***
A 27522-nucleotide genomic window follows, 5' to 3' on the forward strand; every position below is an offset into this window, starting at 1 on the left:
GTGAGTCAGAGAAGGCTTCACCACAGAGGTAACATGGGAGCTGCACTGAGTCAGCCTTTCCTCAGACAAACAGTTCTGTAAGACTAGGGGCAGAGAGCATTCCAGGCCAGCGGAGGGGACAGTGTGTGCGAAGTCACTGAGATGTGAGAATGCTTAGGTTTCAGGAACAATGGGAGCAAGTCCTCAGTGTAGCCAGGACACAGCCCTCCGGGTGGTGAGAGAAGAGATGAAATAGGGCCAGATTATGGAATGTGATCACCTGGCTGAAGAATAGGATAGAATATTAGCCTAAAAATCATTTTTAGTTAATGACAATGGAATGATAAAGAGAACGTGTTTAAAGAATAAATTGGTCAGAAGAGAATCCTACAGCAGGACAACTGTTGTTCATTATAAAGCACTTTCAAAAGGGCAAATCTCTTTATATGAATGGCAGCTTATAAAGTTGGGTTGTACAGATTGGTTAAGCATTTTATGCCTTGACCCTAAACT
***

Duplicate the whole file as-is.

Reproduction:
A 27522-nucleotide genomic window follows, 5' to 3' on the forward strand; every position below is an offset into this window, starting at 1 on the left:
GTGAGTCAGAGAAGGCTTCACCACAGAGGTAACATGGGAGCTGCACTGAGTCAGCCTTTCCTCAGACAAACAGTTCTGTAAGACTAGGGGCAGAGAGCATTCCAGGCCAGCGGAGGGGACAGTGTGTGCGAAGTCACTGAGATGTGAGAATGCTTAGGTTTCAGGAACAATGGGAGCAAGTCCTCAGTGTAGCCAGGACACAGCCCTCCGGGTGGTGAGAGAAGAGATGAAATAGGGCCAGATTATGGAATGTGATCACCTGGCTGAAGAATAGGATAGAATATTAGCCTAAAAATCATTTTTAGTTAATGACAATGGAATGATAAAGAGAACGTGTTTAAAGAATAAATTGGTCAGAAGAGAATCCTACAGCAGGACAACTGTTGTTCATTATAAAGCACTTTCAAAAGGGCAAATCTCTTTATATGAATGGCAGCTTATAAAGTTGGGTTGTACAGATTGGTTAAGCATTTTATGCCTTGACCCTAAACT